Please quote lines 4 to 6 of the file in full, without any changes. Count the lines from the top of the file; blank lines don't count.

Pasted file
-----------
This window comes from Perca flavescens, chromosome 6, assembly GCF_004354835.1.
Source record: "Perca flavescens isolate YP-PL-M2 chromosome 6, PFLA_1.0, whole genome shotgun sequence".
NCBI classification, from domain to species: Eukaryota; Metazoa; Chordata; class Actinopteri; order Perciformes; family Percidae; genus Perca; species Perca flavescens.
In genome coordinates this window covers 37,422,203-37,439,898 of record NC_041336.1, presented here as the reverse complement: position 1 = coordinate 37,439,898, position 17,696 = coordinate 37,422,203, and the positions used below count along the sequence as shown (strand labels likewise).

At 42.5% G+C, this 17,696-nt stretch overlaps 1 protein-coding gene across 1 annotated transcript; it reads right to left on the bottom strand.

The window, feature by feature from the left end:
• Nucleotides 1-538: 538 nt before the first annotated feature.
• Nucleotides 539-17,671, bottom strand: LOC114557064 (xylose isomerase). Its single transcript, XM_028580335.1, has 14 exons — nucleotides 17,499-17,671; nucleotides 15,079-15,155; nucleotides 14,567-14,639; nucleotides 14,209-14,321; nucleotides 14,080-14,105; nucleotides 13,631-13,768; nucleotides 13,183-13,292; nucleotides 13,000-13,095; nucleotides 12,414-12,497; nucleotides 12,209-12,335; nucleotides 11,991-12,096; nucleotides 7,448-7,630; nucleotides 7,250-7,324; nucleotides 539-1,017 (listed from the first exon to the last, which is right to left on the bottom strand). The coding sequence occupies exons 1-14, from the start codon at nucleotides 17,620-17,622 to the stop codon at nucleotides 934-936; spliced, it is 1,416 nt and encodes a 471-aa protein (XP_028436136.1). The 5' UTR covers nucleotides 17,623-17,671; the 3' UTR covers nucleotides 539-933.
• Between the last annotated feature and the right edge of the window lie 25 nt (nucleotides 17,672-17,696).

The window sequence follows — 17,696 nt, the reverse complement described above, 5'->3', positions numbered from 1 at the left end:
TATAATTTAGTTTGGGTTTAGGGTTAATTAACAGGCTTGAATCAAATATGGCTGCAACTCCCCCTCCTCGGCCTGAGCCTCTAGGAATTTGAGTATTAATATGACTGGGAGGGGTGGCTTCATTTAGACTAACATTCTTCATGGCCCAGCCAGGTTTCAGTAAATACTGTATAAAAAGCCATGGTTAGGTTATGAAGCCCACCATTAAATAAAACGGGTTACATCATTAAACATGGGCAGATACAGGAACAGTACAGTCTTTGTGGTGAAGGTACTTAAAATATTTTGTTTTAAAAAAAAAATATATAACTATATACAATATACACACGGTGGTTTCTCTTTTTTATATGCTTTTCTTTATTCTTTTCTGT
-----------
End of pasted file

In genome coordinates this window covers 37,422,203-37,439,898 of record NC_041336.1, presented here as the reverse complement: position 1 = coordinate 37,439,898, position 17,696 = coordinate 37,422,203, and the positions used below count along the sequence as shown (strand labels likewise).

At 42.5% G+C, this 17,696-nt stretch overlaps 1 protein-coding gene across 1 annotated transcript; it reads right to left on the bottom strand.

The window, feature by feature from the left end: